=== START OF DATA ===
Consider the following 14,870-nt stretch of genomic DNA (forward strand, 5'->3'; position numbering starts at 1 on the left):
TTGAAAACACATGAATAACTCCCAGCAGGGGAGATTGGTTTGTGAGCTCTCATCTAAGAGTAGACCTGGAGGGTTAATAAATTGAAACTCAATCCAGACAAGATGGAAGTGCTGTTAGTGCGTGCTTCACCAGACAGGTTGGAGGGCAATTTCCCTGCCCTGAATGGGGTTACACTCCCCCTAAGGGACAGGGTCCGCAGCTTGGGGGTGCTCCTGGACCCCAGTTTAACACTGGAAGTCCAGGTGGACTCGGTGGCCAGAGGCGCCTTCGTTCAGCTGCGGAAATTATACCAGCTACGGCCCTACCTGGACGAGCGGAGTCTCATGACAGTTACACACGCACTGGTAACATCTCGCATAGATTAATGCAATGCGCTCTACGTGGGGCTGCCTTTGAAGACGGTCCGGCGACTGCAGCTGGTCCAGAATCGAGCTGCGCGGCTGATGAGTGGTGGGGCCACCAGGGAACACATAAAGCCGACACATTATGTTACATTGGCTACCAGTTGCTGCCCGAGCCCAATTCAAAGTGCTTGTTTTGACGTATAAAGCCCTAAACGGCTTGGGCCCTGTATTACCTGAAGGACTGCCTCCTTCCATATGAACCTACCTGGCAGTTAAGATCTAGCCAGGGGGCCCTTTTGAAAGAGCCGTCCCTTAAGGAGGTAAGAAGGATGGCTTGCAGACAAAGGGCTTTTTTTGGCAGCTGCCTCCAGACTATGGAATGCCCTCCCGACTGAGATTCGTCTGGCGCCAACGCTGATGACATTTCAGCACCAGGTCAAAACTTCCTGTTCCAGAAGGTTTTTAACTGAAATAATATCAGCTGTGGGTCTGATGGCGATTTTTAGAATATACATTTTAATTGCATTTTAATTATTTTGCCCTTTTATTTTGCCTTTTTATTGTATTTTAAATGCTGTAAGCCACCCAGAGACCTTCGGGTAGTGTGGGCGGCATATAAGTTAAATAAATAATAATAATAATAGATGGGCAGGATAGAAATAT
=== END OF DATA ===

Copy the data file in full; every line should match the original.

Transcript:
Consider the following 14,870-nt stretch of genomic DNA (forward strand, 5'->3'; position numbering starts at 1 on the left):
TTGAAAACACATGAATAACTCCCAGCAGGGGAGATTGGTTTGTGAGCTCTCATCTAAGAGTAGACCTGGAGGGTTAATAAATTGAAACTCAATCCAGACAAGATGGAAGTGCTGTTAGTGCGTGCTTCACCAGACAGGTTGGAGGGCAATTTCCCTGCCCTGAATGGGGTTACACTCCCCCTAAGGGACAGGGTCCGCAGCTTGGGGGTGCTCCTGGACCCCAGTTTAACACTGGAAGTCCAGGTGGACTCGGTGGCCAGAGGCGCCTTCGTTCAGCTGCGGAAATTATACCAGCTACGGCCCTACCTGGACGAGCGGAGTCTCATGACAGTTACACACGCACTGGTAACATCTCGCATAGATTAATGCAATGCGCTCTACGTGGGGCTGCCTTTGAAGACGGTCCGGCGACTGCAGCTGGTCCAGAATCGAGCTGCGCGGCTGATGAGTGGTGGGGCCACCAGGGAACACATAAAGCCGACACATTATGTTACATTGGCTACCAGTTGCTGCCCGAGCCCAATTCAAAGTGCTTGTTTTGACGTATAAAGCCCTAAACGGCTTGGGCCCTGTATTACCTGAAGGACTGCCTCCTTCCATATGAACCTACCTGGCAGTTAAGATCTAGCCAGGGGGCCCTTTTGAAAGAGCCGTCCCTTAAGGAGGTAAGAAGGATGGCTTGCAGACAAAGGGCTTTTTTTGGCAGCTGCCTCCAGACTATGGAATGCCCTCCCGACTGAGATTCGTCTGGCGCCAACGCTGATGACATTTCAGCACCAGGTCAAAACTTCCTGTTCCAGAAGGTTTTTAACTGAAATAATATCAGCTGTGGGTCTGATGGCGATTTTTAGAATATACATTTTAATTGCATTTTAATTATTTTGCCCTTTTATTTTGCCTTTTTATTGTATTTTAAATGCTGTAAGCCACCCAGAGACCTTCGGGTAGTGTGGGCGGCATATAAGTTAAATAAATAATAATAATAATAGATGGGCAGGATAGAAATAT